'Not Sure Yet if Healthy Kids Need a COVID Vaccine:' Dr Kang on Covaxin
"Should the vulnerable children be vaccinated first? I do think we need to consider that," says Dr Gagandeep Kang.
'I am not sure yet if healthy children really need the COVID vaccine,' said India's top virologist and member of the government's COVID-19 Working Group NTAGI, Dr Gagandeep Kang.
As the Subject Expert Committee (SEC) of the Drug Controller General of India (DCGI) recommends the conditional use of Covaxin among children in the age group of 2-18, and the final nod by the DCGI awaited, the conversation has shifted to whether the vaccines are needed for children, who should get it first, when will they be rolled out, and finally, where's the data?
In an interview with The Quint, Dr Gagandeep Kang said there is sufficient data in terms of adult trials of 25,000 people and over 500 children for the SEC to conclude the vaccine is safe. She said that while Bharat Biotech, the makers of Covaxin, were under no obligation to share details of the clinical trials, the data should be made available for wider scrutiny.
Who Should Get the Vaccine? Will There be a Priority Group Among Children?
The government has previously said that the roll out of vaccines for children will begin from October with priority given to the most vulnerable among them.
Dr Kang said that while the approvals will come in, it doesn't mean we will necessarily roll out the vaccines for children the same way we did for adults. There is still a significant adult population yet to be vaccinated.
"Should the vulnerable children be vaccinated first? I do think we need to consider that. Vaccinating children with comorbidities with an inactivated vaccine should be generally safe. The immune response may not be the best, but it will offer some protection," she added.
She stressed that any rollout has to be accompanied by very strict monitoring to measure the immune response in children to see if the vaccine works for this specific group.
But on the question of vaccinating all healthy children, Dr Kang said,
"We've got 60 percent coverage among children who have not received the vaccine at all. Do we really need to vaccinate kids who may already have had exposure? We don't have enough data in India on how healthy children react to COVID-19. Anecdotally they do really well. Even if we have enough vaccines, I still have my doubts on the benefits of vaccinating healthy children."Dr Gagandeep Kang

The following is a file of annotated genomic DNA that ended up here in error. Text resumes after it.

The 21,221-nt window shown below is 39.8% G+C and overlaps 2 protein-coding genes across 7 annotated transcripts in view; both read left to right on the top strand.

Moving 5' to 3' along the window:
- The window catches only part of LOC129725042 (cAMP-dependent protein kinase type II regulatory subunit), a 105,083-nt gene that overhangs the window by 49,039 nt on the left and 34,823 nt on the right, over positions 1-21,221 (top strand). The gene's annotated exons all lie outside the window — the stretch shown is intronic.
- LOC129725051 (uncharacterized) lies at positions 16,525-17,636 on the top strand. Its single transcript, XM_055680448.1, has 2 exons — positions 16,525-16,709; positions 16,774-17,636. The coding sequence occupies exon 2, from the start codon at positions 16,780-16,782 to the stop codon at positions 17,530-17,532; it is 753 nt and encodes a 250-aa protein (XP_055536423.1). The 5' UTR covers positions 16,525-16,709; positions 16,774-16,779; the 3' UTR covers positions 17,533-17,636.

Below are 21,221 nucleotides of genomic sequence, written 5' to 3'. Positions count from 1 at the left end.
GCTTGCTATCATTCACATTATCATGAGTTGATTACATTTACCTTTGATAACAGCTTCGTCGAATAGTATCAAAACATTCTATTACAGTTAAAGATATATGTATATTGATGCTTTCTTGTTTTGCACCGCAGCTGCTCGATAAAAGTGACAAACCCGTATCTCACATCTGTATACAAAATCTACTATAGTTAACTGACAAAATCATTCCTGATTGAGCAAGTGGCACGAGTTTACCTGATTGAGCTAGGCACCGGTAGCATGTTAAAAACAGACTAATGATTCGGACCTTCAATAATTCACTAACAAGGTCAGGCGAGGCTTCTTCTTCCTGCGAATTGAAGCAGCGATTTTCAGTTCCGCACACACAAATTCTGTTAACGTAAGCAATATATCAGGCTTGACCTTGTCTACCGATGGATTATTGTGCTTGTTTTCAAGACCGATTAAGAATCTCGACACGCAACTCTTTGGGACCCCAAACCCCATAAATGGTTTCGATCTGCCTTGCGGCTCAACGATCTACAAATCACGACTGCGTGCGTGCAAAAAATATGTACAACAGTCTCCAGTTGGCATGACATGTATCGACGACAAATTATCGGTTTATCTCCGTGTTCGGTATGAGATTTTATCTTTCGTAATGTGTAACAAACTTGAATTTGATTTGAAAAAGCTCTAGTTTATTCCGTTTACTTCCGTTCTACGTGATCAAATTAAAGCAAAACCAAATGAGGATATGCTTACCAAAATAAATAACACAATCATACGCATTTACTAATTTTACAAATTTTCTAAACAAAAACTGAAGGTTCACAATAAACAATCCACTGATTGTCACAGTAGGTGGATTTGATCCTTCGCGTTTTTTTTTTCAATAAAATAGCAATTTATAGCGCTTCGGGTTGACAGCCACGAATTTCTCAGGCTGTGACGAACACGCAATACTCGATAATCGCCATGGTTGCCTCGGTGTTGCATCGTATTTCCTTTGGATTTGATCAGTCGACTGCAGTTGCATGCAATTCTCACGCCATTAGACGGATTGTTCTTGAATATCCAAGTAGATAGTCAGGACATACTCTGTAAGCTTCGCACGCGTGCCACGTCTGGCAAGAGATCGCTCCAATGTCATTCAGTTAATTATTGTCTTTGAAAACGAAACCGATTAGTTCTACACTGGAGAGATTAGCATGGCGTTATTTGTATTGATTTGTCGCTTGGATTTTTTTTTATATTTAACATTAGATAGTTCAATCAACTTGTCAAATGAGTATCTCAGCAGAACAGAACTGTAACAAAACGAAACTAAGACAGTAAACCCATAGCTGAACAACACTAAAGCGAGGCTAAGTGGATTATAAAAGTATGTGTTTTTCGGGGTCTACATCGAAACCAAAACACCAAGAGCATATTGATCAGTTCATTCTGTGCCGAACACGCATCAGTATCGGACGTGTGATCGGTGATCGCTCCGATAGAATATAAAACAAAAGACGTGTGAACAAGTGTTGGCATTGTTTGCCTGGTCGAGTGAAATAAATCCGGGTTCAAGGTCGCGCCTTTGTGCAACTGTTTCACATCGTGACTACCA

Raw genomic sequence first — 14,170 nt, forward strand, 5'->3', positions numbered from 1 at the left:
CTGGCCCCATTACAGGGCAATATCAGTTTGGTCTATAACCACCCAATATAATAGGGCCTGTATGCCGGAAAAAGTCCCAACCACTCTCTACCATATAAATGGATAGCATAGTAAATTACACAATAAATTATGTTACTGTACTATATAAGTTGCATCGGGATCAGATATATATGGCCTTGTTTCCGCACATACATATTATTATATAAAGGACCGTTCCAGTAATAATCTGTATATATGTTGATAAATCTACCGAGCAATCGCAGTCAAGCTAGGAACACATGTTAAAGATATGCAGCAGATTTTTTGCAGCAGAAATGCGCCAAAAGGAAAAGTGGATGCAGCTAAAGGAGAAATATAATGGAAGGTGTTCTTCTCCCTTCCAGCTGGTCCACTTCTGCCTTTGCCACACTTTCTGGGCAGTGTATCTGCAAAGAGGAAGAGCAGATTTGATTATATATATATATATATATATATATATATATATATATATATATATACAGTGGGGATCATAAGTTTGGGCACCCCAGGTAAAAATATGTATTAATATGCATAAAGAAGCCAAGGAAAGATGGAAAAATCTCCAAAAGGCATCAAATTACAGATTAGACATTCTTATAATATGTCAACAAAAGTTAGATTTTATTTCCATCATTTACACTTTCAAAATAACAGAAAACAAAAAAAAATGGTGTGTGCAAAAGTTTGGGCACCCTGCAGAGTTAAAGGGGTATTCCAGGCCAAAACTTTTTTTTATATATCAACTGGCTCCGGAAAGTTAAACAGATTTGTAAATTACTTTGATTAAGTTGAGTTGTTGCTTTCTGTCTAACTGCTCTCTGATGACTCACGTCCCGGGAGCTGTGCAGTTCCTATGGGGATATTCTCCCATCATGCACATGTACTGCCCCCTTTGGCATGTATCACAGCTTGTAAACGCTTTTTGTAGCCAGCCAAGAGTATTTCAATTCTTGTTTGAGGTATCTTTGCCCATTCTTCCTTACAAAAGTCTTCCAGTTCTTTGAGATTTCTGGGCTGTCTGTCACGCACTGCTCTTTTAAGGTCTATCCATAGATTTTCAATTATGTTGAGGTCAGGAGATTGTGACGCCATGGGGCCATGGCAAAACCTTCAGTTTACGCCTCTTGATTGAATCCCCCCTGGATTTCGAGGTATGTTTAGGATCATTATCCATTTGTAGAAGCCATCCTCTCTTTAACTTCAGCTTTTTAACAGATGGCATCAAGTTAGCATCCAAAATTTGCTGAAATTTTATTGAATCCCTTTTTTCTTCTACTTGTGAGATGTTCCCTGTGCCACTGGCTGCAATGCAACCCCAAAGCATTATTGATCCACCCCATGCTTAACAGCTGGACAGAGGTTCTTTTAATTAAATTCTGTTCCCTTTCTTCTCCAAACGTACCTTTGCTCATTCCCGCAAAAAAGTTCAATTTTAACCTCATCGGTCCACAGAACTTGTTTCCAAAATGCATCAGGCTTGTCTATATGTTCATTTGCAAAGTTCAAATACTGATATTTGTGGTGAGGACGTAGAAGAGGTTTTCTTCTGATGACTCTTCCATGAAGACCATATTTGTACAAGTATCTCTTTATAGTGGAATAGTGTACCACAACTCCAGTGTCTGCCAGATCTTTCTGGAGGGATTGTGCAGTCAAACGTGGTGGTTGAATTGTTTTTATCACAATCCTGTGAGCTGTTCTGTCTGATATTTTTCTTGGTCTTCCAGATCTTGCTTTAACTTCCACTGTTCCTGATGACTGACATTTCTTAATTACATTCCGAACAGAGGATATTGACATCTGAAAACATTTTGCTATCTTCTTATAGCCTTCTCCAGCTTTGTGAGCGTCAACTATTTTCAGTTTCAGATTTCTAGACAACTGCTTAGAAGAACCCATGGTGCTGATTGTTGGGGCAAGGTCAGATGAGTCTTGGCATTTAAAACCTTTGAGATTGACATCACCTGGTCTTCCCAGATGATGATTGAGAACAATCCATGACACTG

'The first Vaccines May Not be the Best for Healthy Children'
Dr Kang said that India's done very well when it comes to vaccinating a large number of people in a short period of time. "Despite what people say on daily numbers, India's vaccination programme has been a huge success."
She said it was time for India to show leadership and share its vaccines with the world. We need to prioritise vaccines for all adults.
"By the time all adults are vaccinated, we may have better data on how these vaccines have done on children from other countries. For children who have a long life ahead of them, the first vaccines may not be the best. We may find that there may be a second version of an mRNA vaccine that does better. We may find that combinations of different platforms may perform better in children."
"I would like to see better data before we decide to immunise our entire cohort of under 18 year olds."
On lack of Publicly Available Data
Dr Kang said that while the company was under no obligation to share the data with the public, she has her personal bias towards having as much data as possible available for scrutiny.
But she also stressed on the need for more crucial data, which is the real world effectiveness data of these vaccines.
Pointing out that India's COVID tracker now tracks deaths due to the vaccine, but it doesn't distinguish between the vaccines themselves and causes attributed are not properly investigated.
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